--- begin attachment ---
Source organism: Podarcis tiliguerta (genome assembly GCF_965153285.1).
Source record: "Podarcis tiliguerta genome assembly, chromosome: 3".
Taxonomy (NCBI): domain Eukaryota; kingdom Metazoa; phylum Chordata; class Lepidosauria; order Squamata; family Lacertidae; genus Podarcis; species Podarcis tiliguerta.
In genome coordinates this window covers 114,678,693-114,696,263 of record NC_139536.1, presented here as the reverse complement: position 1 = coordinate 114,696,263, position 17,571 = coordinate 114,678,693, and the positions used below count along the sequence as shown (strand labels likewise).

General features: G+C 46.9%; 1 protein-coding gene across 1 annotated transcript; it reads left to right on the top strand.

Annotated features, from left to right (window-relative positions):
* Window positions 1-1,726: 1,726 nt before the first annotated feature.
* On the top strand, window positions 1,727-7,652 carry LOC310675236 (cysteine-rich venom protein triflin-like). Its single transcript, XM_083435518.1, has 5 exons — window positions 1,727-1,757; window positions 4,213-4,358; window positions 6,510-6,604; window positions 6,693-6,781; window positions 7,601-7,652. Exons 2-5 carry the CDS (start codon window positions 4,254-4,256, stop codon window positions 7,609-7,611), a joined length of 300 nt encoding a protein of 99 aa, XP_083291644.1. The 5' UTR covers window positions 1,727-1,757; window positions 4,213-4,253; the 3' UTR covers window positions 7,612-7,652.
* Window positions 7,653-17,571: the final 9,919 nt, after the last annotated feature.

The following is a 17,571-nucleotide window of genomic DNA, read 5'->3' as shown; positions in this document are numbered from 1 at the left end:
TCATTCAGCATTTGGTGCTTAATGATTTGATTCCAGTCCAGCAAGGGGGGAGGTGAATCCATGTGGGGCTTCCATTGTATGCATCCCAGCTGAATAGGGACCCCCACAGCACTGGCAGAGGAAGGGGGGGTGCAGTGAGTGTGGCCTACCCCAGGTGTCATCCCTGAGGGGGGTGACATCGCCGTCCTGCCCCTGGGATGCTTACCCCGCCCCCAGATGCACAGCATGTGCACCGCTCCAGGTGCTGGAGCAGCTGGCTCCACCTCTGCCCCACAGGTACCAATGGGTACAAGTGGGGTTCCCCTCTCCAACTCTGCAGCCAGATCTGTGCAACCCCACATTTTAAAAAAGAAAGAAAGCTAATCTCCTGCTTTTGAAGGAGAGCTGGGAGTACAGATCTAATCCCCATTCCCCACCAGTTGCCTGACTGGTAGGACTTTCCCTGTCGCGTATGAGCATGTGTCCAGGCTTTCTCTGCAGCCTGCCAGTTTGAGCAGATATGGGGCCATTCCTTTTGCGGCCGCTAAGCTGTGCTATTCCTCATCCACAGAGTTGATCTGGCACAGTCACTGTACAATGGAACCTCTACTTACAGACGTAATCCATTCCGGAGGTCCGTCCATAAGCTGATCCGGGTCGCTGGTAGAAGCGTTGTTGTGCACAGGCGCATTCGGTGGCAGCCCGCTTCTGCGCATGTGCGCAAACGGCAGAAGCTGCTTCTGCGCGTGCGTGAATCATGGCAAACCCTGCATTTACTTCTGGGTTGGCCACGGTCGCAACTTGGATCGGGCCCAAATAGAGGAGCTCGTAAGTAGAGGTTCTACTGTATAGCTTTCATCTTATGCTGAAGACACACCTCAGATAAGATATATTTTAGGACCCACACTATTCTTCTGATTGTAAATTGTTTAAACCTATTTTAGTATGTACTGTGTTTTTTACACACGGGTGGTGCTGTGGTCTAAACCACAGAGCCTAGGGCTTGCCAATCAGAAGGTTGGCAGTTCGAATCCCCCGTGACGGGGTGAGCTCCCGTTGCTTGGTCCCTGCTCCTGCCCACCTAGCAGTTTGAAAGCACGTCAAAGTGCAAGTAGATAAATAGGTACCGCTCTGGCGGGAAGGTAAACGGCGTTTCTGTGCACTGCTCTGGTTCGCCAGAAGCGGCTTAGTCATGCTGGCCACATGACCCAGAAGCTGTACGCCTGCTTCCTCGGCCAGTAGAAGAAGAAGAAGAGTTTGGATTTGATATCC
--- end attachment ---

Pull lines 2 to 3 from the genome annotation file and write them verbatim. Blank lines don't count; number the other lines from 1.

Source record: "Podarcis tiliguerta genome assembly, chromosome: 3".
Taxonomy (NCBI): domain Eukaryota; kingdom Metazoa; phylum Chordata; class Lepidosauria; order Squamata; family Lacertidae; genus Podarcis; species Podarcis tiliguerta.